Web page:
Curs optional in limba engleza:Immanuel Kant’s Critique of Pure Reason – prof. Bryan Hall

Immanuel Kant’s Critique of Pure Reason

Professor: Bryan Hall, Ph.D., Fulbright Scholar from Indiana University, Southeast

Description: Kant’s Critique of Pure Reason is arguably the most important book from the modern era of philosophy. It had a major influence on subsequent philosophical thinking and remains relevant today. Its main topic is the nature, scope, and limits of human cognition. Its main conclusion is that a priori knowledge, natural science, freedom, and human experience itself are possible if and only if transcendental idealism is true. Transcendental idealism holds that we cannot cognize objects as they might exist in themselves but only insofar as they appear to us spatiotemporally and in accordance with our concepts of them, where not only these concepts but space and time themselves are contributions of the subject to her experience of these objects. The purpose of this course is to give a close, critical reading of the many arguments that that together go to support Kant’s theory of transcendental idealism in the Critique. This course will be taught in English. Classes will be a mixture of lecture, classroom discussion, and close reading of the primary text. The course is open to both undergraduate and graduate students.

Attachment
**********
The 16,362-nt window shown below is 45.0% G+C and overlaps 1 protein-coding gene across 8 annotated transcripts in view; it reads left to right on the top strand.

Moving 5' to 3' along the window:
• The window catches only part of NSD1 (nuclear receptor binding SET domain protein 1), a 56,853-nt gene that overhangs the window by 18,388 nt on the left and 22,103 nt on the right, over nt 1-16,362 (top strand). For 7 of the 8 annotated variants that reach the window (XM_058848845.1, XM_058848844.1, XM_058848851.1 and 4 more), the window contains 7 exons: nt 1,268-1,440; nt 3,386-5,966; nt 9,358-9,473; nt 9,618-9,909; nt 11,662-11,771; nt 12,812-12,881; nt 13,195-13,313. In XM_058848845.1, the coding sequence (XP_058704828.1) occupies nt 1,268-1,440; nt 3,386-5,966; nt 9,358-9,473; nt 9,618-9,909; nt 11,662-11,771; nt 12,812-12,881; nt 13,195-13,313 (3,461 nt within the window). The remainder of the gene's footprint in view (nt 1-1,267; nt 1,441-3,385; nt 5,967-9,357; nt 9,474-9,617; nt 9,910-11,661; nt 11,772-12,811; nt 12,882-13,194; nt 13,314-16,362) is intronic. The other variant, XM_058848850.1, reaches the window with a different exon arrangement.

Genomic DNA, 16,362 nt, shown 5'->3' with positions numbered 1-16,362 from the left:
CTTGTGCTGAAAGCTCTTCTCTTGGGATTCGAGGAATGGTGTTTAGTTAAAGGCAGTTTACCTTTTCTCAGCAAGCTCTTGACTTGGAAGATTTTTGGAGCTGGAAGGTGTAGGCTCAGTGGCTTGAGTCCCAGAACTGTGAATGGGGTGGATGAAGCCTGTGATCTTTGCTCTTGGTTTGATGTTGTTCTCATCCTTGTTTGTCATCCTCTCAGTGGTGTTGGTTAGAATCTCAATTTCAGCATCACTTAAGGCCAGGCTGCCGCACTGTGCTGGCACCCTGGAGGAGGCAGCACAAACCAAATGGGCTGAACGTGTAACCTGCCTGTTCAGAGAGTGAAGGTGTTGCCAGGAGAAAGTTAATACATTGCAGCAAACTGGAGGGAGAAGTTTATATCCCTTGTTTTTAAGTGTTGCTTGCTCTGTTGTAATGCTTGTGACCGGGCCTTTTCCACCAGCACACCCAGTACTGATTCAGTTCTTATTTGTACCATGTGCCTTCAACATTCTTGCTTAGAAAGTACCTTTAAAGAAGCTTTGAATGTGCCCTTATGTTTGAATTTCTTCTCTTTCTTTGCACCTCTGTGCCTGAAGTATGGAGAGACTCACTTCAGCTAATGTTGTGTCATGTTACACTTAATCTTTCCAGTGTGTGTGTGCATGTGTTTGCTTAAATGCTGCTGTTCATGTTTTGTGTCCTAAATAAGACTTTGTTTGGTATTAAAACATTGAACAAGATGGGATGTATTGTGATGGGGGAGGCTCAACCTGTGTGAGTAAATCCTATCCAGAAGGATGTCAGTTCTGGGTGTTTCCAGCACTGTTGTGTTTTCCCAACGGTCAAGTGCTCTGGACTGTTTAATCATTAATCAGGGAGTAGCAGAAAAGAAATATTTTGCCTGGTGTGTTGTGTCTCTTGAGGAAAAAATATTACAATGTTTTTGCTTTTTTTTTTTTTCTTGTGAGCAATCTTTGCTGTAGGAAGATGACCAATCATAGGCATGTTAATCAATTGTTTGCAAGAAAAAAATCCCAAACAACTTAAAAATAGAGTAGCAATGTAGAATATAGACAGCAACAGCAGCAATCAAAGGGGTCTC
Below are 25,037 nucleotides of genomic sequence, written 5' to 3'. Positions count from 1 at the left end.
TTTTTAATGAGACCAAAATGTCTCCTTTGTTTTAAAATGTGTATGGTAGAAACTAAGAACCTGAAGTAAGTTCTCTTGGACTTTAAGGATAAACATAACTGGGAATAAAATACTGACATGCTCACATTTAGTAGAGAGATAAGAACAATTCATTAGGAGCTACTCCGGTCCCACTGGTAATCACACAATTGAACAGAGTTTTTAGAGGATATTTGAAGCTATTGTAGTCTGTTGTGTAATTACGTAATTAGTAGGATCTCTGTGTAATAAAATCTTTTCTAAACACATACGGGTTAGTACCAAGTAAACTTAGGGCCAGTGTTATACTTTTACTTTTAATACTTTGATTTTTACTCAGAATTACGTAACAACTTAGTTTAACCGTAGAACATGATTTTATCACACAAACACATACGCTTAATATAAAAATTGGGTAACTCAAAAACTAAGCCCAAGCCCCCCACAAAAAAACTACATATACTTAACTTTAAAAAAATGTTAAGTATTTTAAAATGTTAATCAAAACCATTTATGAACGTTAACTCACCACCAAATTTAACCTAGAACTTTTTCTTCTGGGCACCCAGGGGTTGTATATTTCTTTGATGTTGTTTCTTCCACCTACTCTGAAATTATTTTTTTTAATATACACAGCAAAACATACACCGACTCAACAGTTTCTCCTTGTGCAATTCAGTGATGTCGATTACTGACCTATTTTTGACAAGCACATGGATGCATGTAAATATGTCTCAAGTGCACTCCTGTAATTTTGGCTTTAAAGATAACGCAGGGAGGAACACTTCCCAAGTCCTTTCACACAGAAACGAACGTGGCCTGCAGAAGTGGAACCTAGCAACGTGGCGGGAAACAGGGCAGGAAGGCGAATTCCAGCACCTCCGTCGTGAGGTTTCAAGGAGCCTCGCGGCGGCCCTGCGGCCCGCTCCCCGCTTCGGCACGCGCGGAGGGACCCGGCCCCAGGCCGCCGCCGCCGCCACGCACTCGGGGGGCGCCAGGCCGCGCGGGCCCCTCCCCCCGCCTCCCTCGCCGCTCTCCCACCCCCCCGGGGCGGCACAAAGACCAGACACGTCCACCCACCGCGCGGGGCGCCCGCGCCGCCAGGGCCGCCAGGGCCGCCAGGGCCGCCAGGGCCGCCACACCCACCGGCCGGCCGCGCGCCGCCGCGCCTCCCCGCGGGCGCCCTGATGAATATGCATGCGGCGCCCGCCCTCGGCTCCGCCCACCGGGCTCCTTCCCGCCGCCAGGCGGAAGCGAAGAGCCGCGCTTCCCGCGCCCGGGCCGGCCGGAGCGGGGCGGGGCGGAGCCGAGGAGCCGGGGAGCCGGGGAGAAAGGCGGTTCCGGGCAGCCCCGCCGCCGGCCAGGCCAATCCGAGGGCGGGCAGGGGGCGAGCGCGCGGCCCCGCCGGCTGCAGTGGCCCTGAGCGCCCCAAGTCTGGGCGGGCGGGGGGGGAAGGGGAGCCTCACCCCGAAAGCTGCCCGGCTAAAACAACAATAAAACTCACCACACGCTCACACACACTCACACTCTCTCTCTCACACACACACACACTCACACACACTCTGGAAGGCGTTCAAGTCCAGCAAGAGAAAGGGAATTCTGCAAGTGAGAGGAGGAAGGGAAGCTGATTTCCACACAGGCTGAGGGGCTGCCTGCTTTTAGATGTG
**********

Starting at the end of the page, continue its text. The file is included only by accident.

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Curs optional in limba engleza: Causation in European Philosophy: The 17th and 18th Centuries

Causation in European Philosophy: The 17th and 18th Centuries

Professor: Bryan Hall, Ph.D., Fulbright Scholar from Indiana University, Southeast

Description: This seminar deals with European Philosophy in the 17th-18th centuries and focuses on the nature of causation which was of particular interest to natural philosophers (the precursors of contemporary scientists) of the period. Although causation is the central theme of the course, it is by no means the only theme. The course will touch on many other important metaphysical and epistemological issues in the Modern period, for example, whether God, the soul, or human freedom exist, what their natures might be, and how we can know these things. All of these different issues will be tied together, however, through our discussion of causation. We will cover a wide variety of interrelated though very different views on causation in the period including those of René Descartes, Nicolas Malebranche, John Locke, Gottfried Leibniz, David Hume, and finally Immanuel Kant. This course will be taught in English. Classes will be a mixture of lecture, classroom discussion, and close reading of the primary texts.

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